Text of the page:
Vetoes: The governor’s line-item veto took out a combined $5.5 million in funding for two nursing programs in Jacksonville as well as a total of about $10 million requested for opioid education programs by the Boys & Girls Clubs and the University of South Florida.

  • USF’s College of Nursing and College of Behavioral and Community Sciences sought $3.9 million for a joint project designed to lower opioid use statewide and assist counties to better plan for and respond to opioid overdoses that do occur.
  • The governor removed $6.4 million for a menstrual hygiene grant program that would have provided free pads and tampons for children in schools. Democratic state Rep. Anna Eskamani said she’s surprised by the veto as the pilot had overwhelming bipartisan support.
  • Florida Alliance of Boys & Girls Clubs did not receive $4.6 million to increase opioid awareness and prevention, with an emphasis on prescription abuse. The money was to be split among locations throughout the state.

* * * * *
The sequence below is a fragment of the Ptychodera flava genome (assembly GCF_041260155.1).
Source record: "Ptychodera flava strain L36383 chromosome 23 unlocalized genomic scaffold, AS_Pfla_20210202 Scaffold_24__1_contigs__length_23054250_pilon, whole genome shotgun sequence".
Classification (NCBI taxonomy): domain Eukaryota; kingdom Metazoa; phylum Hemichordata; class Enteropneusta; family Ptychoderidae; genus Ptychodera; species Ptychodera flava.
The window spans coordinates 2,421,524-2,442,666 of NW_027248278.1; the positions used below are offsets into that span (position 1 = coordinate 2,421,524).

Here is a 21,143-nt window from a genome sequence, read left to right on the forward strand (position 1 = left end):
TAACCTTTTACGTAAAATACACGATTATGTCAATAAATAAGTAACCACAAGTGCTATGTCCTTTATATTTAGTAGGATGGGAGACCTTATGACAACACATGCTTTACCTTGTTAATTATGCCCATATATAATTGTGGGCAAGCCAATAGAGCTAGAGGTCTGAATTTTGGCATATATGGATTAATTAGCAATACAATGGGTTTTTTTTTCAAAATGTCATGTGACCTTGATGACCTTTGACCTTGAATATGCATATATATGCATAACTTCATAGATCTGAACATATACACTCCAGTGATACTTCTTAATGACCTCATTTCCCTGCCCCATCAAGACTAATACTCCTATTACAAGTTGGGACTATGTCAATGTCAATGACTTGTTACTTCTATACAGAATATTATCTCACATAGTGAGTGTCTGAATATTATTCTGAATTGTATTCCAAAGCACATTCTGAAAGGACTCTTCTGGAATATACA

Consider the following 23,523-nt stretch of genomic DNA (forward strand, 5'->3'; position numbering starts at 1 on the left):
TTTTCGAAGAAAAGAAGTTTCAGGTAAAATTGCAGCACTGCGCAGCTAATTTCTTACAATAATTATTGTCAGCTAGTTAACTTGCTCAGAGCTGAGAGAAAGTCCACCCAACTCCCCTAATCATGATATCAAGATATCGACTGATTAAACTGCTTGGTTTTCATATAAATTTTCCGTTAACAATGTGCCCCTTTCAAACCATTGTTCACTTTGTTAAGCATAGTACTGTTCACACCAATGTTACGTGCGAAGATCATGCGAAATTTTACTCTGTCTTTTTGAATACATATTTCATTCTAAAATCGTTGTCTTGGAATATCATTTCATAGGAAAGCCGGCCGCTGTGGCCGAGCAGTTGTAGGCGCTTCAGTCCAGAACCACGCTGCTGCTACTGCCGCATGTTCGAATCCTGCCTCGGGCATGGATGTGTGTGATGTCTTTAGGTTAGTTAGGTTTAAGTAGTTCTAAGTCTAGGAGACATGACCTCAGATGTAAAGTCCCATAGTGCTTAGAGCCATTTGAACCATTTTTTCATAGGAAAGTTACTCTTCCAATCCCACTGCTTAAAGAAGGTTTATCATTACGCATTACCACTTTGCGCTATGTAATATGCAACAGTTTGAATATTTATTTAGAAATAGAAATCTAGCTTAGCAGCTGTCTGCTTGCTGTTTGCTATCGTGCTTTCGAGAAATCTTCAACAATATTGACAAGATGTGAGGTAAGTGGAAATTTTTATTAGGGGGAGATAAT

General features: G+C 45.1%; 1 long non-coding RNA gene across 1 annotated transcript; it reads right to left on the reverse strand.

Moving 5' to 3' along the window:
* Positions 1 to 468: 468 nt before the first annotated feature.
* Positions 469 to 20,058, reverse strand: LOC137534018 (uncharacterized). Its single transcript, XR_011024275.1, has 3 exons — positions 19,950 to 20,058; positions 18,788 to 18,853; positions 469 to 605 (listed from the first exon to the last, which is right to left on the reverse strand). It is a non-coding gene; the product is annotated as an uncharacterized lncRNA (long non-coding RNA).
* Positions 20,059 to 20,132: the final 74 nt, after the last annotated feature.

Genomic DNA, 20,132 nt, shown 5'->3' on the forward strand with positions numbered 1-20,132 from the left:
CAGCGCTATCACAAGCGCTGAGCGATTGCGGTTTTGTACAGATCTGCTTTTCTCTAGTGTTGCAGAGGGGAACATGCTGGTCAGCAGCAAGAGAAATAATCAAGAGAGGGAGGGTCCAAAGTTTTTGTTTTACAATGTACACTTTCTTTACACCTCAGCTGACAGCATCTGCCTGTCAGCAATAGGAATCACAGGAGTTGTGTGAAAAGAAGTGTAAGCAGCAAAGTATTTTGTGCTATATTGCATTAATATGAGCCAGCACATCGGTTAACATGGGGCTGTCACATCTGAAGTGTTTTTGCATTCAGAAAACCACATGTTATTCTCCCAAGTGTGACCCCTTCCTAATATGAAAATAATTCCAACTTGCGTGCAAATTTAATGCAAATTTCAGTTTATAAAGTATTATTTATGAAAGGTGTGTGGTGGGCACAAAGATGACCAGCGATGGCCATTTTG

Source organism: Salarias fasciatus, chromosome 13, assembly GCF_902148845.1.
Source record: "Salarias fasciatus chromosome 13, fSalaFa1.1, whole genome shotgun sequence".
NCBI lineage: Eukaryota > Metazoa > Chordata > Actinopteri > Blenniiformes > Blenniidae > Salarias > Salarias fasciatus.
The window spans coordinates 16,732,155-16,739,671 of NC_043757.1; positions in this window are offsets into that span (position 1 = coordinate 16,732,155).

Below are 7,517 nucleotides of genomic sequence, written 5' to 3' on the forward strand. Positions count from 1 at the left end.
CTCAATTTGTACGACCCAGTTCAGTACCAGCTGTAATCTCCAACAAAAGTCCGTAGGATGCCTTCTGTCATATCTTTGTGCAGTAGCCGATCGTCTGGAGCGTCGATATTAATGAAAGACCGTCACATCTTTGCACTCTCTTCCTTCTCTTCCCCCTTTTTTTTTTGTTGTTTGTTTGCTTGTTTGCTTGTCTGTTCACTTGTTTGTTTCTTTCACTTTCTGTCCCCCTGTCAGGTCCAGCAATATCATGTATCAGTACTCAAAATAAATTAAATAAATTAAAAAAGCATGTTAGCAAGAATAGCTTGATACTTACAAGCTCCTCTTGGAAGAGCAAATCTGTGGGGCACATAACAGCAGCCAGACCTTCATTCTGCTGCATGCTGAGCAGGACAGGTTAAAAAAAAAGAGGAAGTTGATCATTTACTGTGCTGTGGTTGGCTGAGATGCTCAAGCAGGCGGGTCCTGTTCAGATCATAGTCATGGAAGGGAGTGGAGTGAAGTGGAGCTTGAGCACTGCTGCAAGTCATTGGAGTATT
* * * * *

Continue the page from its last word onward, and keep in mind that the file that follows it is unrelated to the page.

• Florida State College at Jacksonville was denied $2.8 million for the “renovation, remodel, and expansion” of nursing program facilities and the Jacksonville University GROW Florida Nurses Program was denied $2.9 million for “workforce development” focused on psychiatric, rehabilitative and palliative care.
  • Two Ronald McDonald House projects were omitted from the final budget. The charity accommodates families with hospitalized children being treated at nearby medical facilities. One sought $1 million to build a house at the Jackson Memorial Hospital in Miami, and the other $1 million to assist with demolition of existing space and construction as part of the St. Joseph’s Hospital expansion in Tampa.


 
Copyright 2024 Health News Florida

I’m the online producer for Health News Florida, a collaboration of public radio stations and NPR that delivers news about health care issues.